N231BN

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About N231BN

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    N231BN
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    M20K

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  1. The most common trip in my 231 is 200nm so I generally stay below O2 altitudes. Here are some results from Monday: 6,500 FT +3C 75% Best Power 125 ROP (According to the Chart) - 163 KTAS 13.3 GPH 65% LOP - 156 KTAS 10 GPH 10,500 FT -5C 75% Best Power - 170 KTAS 13.3 GPH 65% LOP - 162 KTAS 10.1 GPH And here's the best part about a turbo, if you want to go fast you can: 10,500 FT -5C 85% Best Power - 181 KTAS 15.5 GPH My non-intercooled bird likes the cooler air temps, it isn't as fast on a hot day. All CHT's were below 360 that day.
  2. I don't remember who makes them for Lasar but I think they are the only source. You are correct in identifying the probe as a thermistor. When I purchased my 231 someone had tried to replace it with a TC.
  3. They would still enable the feature by flashing the SIM. They could have an external input to deactivate the feature. Frankly, there isn't much reason to have advanced timing on a Turbo'd engine anyway. I'll take the hotter, longer spark though. A quick experience with electronic ignition, a customer of mine has a Carbon Cub that has dual Lightspeed Ignition. They other day I pulled it out after sitting the winter and the battery was so weak it wouldn't turn over one blade. I set the brake, got out and on the third blade it started up just fine. That was without using the emergency ignition battery. I think they are wonderful technology.
  4. You could just have a disable switch for the timing advance in case of a failure.
  5. The 55x we had in our 414 was never quite capable of flying the aircraft. It could not handle intercepts or configuration changes without massive overshoots.
  6. If your cowl flaps are set to close tight, the pressure inside the cowl will not let the mechanism over-center. The 231 cowl was designed without enough exit area with the flaps closed tight creating too much pressure in the cowling.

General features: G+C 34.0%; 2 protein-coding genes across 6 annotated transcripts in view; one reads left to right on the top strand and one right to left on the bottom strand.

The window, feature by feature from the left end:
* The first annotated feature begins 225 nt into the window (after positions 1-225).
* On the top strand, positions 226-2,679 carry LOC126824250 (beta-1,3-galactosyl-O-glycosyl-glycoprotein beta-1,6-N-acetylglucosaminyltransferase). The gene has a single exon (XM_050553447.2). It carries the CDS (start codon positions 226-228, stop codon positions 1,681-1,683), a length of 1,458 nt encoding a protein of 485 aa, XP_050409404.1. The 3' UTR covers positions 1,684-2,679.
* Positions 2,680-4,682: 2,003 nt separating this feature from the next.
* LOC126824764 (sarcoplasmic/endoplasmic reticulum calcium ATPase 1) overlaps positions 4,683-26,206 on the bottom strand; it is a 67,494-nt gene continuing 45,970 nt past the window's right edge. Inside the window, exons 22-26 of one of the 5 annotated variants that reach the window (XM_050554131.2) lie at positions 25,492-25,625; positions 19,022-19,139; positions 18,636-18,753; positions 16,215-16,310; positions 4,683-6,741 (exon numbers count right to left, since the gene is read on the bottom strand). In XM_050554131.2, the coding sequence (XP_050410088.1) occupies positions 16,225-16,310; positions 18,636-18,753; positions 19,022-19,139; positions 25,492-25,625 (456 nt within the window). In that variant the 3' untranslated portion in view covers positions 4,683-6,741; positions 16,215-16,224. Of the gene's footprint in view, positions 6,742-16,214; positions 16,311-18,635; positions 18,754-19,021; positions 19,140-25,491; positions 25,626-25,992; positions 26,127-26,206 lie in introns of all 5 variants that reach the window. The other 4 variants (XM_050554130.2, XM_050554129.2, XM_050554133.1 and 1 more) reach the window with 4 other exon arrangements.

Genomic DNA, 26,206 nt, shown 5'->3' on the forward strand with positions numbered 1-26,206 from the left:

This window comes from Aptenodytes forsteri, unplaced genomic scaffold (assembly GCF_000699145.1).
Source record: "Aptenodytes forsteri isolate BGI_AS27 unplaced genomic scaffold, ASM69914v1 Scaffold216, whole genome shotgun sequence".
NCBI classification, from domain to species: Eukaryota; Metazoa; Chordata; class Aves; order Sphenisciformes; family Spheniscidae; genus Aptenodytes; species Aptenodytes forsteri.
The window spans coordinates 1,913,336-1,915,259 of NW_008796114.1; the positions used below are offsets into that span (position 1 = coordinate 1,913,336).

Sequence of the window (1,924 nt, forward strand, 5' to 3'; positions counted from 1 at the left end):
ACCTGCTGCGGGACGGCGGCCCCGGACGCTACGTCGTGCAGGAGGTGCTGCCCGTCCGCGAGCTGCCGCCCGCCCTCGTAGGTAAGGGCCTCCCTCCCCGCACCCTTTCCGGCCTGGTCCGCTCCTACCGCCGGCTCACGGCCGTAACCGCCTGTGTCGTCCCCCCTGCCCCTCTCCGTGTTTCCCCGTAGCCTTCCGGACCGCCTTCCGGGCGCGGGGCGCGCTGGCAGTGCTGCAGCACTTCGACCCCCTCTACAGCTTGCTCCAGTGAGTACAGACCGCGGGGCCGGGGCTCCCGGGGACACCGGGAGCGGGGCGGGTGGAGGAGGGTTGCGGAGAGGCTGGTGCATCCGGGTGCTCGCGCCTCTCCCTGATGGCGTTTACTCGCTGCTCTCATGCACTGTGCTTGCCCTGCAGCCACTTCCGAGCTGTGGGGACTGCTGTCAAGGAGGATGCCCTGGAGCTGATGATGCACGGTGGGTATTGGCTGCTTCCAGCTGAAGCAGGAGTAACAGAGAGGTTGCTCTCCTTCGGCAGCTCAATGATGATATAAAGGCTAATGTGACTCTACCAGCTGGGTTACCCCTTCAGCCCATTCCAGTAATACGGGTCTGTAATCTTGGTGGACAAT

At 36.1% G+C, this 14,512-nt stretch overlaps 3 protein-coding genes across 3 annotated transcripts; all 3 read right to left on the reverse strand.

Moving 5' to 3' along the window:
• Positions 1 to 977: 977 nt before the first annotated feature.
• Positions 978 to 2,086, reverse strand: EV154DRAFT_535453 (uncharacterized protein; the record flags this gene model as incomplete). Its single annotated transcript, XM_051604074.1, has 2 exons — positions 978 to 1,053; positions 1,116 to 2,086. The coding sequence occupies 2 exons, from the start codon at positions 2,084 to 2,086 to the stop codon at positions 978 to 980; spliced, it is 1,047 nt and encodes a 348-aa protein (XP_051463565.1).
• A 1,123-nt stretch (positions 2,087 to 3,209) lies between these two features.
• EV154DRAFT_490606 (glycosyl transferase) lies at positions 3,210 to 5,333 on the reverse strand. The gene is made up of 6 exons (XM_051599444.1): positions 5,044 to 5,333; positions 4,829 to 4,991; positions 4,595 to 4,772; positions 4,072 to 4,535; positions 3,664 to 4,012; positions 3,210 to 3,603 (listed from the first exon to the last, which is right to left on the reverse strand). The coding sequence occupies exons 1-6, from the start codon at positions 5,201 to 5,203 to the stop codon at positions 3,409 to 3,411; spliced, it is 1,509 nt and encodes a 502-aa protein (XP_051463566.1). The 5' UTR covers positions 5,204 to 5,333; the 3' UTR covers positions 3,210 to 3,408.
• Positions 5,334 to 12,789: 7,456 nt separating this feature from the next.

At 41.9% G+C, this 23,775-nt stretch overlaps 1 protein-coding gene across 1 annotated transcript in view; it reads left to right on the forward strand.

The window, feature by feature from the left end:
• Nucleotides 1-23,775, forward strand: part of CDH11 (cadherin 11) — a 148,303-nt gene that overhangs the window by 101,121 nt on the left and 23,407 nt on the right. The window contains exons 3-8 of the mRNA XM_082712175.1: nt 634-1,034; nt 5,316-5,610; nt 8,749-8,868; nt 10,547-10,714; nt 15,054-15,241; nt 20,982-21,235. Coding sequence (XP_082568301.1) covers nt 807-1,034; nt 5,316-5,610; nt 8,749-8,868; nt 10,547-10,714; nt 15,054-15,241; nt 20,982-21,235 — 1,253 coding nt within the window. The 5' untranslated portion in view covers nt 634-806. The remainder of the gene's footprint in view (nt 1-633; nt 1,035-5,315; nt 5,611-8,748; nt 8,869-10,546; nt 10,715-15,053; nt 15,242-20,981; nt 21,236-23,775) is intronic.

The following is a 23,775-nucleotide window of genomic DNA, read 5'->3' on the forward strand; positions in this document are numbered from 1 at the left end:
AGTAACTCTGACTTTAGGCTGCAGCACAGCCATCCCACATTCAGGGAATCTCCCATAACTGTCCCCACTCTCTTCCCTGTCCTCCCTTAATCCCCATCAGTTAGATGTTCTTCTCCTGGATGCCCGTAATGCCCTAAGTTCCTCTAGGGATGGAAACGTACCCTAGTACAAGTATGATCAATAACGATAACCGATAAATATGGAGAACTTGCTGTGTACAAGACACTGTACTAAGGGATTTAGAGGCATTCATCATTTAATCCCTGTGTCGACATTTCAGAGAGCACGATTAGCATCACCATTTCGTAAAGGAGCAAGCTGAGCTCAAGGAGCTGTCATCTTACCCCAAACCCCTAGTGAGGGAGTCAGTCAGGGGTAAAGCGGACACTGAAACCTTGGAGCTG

7. When you checked the field wire was it disconnected at both ends? 10 ohms sounds about right for the field winding if you still had it connected to the alternator.
  8. Alternators usually have circuit protection on the field wire. It may leave the VR, go inside to the CB panel, and then head back to the ALT. I'm not sure about that, the Field CB may just power the entire VR.
  9. Have you had an increase in idle RPM?
  10. A couple comments...9 gph LOP is closer to 58% power (9 X 13.7 / 210). Also, looking at the savvy graph I see you are running only 26.9" MP. At that setting, I don't think you are as lean as you think. I know you have an intercooler but try adding a couple inches and your TIT and EGTs should come down some more. What RPM are you running there?
  11. With a Garmin portable and a couple of devices running GP or FF there isn't much need to time turns anymore. A turn and bank is a good learning instrument for a new IFR pilot but it certainly isn't worth another 1K.
  12. Get the nicest K you can afford. A 252 is worth the extra money but a well-cared-for 231 is still a good airplane.
  13. The installation manual states: "The GDL 82 should not be installed with a Mode S transponder."
  14. A supercharged(turbo or mechanical) engine/airplane gains 2% of TAS per 1000ft at a constant horsepower. A normally aspirated engine loses about 3% of horsepower per 1000ft. You cannot go faster by making less horsepower. It sounds good on paper but simply isn't possible. Mooney tried really hard to get the J to 201mph. It would only happen at sea level and it certainly wasn't a typical production aircraft.
  15. Also, inspect the field wire from the VR to the ALT. Look for frayed connections at either terminal or a partial break along the wire. This will limit the field current available which will limit the ALT's output.